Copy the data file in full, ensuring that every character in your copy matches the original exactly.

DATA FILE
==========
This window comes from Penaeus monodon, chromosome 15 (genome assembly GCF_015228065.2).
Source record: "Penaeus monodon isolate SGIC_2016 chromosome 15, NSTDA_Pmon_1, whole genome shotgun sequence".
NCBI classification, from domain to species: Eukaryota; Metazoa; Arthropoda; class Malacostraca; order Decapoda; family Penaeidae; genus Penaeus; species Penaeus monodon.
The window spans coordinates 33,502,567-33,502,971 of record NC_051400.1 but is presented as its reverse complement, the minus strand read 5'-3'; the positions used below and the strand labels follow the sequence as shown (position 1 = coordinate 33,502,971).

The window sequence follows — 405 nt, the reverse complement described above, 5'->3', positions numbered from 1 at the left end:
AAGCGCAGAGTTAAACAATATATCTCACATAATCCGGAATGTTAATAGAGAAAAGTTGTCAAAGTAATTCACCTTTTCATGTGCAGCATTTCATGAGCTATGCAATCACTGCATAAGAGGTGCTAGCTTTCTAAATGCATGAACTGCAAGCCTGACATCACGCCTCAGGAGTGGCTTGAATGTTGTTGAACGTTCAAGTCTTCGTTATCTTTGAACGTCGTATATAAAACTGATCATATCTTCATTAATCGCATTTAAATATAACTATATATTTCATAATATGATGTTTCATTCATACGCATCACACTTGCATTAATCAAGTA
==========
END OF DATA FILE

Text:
This window comes from Penaeus monodon, chromosome 15 (genome assembly GCF_015228065.2).
Source record: "Penaeus monodon isolate SGIC_2016 chromosome 15, NSTDA_Pmon_1, whole genome shotgun sequence".
NCBI classification, from domain to species: Eukaryota; Metazoa; Arthropoda; class Malacostraca; order Decapoda; family Penaeidae; genus Penaeus; species Penaeus monodon.
The window spans coordinates 33,502,567-33,502,971 of record NC_051400.1 but is presented as its reverse complement, the minus strand read 5'-3'; the positions used below and the strand labels follow the sequence as shown (position 1 = coordinate 33,502,971).

The window sequence follows — 405 nt, the reverse complement described above, 5'->3', positions numbered from 1 at the left end:
AAGCGCAGAGTTAAACAATATATCTCACATAATCCGGAATGTTAATAGAGAAAAGTTGTCAAAGTAATTCACCTTTTCATGTGCAGCATTTCATGAGCTATGCAATCACTGCATAAGAGGTGCTAGCTTTCTAAATGCATGAACTGCAAGCCTGACATCACGCCTCAGGAGTGGCTTGAATGTTGTTGAACGTTCAAGTCTTCGTTATCTTTGAACGTCGTATATAAAACTGATCATATCTTCATTAATCGCATTTAAATATAACTATATATTTCATAATATGATGTTTCATTCATACGCATCACACTTGCATTAATCAAGTA